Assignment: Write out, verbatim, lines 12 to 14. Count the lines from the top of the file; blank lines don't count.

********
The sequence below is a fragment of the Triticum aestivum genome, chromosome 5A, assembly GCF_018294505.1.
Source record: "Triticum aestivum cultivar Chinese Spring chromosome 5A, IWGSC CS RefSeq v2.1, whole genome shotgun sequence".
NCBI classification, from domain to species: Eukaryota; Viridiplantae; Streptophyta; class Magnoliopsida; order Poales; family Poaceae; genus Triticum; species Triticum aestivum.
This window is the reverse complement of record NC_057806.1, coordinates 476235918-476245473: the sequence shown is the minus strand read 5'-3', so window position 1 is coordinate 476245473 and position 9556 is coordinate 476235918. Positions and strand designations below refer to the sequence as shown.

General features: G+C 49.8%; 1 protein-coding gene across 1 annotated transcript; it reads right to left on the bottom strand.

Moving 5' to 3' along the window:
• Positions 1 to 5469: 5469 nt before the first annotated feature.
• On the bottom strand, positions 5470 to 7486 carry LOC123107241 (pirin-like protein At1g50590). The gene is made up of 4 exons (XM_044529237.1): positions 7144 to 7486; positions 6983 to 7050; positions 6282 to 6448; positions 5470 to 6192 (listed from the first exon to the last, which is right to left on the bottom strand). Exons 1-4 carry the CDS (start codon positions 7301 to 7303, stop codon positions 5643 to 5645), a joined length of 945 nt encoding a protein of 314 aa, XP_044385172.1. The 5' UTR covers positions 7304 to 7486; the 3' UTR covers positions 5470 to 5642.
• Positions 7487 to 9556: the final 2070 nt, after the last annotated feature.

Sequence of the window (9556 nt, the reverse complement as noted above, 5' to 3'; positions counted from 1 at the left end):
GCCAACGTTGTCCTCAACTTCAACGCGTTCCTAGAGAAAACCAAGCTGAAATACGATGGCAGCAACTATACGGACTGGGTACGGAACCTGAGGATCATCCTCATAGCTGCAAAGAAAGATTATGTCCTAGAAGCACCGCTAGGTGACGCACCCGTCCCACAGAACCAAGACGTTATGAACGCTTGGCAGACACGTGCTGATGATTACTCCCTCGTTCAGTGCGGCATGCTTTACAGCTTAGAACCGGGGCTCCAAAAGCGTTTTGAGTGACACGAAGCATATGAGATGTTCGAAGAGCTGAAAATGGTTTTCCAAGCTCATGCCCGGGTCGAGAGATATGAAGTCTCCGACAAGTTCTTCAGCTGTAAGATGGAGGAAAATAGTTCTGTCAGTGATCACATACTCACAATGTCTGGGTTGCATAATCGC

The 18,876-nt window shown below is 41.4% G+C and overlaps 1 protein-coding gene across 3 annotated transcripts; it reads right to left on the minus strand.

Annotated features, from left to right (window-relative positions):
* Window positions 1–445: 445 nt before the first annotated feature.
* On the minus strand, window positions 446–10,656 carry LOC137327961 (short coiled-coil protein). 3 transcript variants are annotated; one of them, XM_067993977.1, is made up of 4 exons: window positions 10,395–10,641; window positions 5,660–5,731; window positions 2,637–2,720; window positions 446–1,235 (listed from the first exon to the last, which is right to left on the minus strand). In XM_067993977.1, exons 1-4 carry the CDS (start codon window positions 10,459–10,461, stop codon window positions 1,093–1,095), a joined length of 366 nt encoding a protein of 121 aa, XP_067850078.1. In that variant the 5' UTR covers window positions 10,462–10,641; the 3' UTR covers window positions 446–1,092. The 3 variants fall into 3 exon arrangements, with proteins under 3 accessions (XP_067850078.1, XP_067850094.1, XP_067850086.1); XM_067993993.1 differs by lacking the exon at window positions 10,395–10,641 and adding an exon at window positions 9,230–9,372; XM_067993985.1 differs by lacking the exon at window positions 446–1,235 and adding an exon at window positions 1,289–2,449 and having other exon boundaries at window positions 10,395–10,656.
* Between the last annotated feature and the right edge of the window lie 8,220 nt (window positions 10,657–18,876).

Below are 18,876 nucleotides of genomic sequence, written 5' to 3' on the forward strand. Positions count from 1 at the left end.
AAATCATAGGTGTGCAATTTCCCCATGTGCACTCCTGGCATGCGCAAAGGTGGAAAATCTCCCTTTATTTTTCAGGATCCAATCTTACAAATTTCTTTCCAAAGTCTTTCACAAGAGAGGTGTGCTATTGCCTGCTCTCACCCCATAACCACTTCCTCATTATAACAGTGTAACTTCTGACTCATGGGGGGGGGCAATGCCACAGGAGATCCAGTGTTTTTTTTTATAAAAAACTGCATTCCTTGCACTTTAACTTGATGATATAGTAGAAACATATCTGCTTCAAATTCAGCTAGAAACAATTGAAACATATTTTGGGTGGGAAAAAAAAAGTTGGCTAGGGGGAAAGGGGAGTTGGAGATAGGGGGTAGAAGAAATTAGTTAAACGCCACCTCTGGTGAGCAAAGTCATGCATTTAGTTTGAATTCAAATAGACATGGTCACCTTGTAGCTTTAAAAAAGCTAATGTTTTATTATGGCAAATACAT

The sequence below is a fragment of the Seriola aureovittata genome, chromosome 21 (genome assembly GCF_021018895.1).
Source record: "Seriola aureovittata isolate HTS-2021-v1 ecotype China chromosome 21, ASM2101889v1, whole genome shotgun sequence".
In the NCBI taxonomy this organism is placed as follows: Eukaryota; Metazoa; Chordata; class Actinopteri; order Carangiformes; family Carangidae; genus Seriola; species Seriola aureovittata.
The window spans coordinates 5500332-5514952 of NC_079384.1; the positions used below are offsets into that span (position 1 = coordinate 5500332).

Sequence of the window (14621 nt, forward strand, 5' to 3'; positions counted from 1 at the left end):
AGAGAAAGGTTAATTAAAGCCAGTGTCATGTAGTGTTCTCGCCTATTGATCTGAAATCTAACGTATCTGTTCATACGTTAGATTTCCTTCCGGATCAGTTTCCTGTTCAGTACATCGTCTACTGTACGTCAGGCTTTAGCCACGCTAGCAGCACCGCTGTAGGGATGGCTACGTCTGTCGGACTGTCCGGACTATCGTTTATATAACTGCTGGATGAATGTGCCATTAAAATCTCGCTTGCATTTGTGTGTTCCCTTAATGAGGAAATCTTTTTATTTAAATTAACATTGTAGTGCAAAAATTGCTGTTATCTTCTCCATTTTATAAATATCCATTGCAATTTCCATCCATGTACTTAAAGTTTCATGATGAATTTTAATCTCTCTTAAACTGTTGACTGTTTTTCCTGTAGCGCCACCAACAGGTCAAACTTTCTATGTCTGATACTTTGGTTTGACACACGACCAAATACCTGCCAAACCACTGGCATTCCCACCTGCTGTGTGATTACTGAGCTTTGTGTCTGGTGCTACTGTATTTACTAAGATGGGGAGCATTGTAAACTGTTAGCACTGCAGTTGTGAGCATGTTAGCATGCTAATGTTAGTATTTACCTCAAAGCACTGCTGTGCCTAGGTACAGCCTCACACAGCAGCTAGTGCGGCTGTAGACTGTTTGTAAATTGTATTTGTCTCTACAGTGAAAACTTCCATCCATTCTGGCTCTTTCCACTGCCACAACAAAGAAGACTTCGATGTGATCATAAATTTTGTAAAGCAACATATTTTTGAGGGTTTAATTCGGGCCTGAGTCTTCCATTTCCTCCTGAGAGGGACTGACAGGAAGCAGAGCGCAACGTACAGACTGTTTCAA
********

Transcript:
The 18,876-nt window shown below is 41.4% G+C and overlaps 1 protein-coding gene across 3 annotated transcripts; it reads right to left on the minus strand.

Annotated features, from left to right (window-relative positions):
* Window positions 1–445: 445 nt before the first annotated feature.